harmony

10 ENTRIES FOUND:

har·mo·ny

noun \ˈhär-mə-nē\

: the combination of different musical notes played or sung at the same time to produce a pleasing sound

: a pleasing combination or arrangement of different things

plural har·mo·nies

Full Definition of HARMONY

1
archaic :  tuneful sound :  melody
2
a :  the combination of simultaneous musical notes in a chord
b :  the structure of music with respect to the composition and progression of chords
c :  the science of the structure, relation, and progression of chords
3
a :  pleasing or congruent arrangement of parts <a painting exhibiting harmony of color and line>
b :  correspondence, accord <lives in harmony with her neighbors>
c :  internal calm :  tranquillity
4
a :  an interweaving of different accounts into a single narrative
b :  a systematic arrangement of parallel literary passages (as of the Gospels) for the purpose of showing agreement or harmony

Examples of HARMONY

  1. a song with complicated harmonies and rhythms
  2. <her face had an angelic harmony that fascinated the leading painters of her day>

Origin of HARMONY

Middle English armony, from Anglo-French armonie, from Latin harmonia, from Greek, joint, harmony, from harmos joint — more at arm
First Known Use: 14th century

Other Music Terms

cacophony, chorister, concerto, counterpoint, madrigal, obbligato, presto, presto, refrain, riff, segue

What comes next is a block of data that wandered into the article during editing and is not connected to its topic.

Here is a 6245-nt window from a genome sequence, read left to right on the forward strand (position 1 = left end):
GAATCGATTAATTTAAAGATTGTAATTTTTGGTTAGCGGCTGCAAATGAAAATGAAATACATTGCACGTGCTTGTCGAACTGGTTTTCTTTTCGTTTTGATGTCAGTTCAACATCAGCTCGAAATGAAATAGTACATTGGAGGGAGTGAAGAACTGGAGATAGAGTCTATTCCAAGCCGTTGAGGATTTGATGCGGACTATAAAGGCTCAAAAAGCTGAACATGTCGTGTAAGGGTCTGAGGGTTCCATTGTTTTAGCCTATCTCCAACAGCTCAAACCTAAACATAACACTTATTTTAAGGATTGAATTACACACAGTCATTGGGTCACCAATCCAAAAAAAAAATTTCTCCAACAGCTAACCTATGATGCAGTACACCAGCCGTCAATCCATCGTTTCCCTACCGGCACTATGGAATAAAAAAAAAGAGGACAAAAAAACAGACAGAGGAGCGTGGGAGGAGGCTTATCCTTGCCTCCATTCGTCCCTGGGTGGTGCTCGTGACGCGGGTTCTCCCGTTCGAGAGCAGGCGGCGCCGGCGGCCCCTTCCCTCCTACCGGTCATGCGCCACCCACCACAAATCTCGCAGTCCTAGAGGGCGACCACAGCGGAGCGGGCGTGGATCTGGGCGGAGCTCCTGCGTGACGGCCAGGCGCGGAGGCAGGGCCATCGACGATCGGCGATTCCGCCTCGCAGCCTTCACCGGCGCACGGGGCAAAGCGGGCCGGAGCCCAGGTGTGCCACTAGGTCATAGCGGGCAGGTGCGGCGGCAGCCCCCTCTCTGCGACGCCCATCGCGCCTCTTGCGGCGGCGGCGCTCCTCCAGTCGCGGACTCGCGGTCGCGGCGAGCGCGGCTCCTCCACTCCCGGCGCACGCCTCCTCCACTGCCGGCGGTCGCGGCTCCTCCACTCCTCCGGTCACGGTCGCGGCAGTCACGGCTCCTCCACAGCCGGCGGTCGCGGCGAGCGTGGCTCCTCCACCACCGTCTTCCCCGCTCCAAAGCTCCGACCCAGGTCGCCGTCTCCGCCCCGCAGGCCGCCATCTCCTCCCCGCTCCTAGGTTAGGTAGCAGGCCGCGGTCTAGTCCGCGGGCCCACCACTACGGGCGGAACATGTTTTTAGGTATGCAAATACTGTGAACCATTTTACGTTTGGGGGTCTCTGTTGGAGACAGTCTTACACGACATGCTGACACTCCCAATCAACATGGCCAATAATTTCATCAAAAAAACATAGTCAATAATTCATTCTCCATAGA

harmony

noun    (Concise Encyclopedia)

In music, the sound of two or more notes heard simultaneously. In a narrower sense harmony refers to the extensively developed system of chords and the rules that govern relations between them in Western music. Harmony has always existed as the “vertical” (the relationship between simultaneous melodic lines) aspect of older music that is primarily contrapuntal; the rules of counterpoint are intended to control consonance and dissonance, which are fundamental aspects of harmony. However, the sense of harmony as dominating the individual contrapuntal lines followed from the invention of the continuo c. 1600; the bass line became the generating force upon which harmonies were built. This approach was formalized in the 18th century in a treatise by Jean-Philippe Rameau, who argued that all harmony is based on the “root” or fundamental note of a chord. Tonality is principally a harmonic concept and is based not only on a seven-note scale of a given key but on a set of harmonic relations and progressions based on triads (three-note chords) drawn from the scale.

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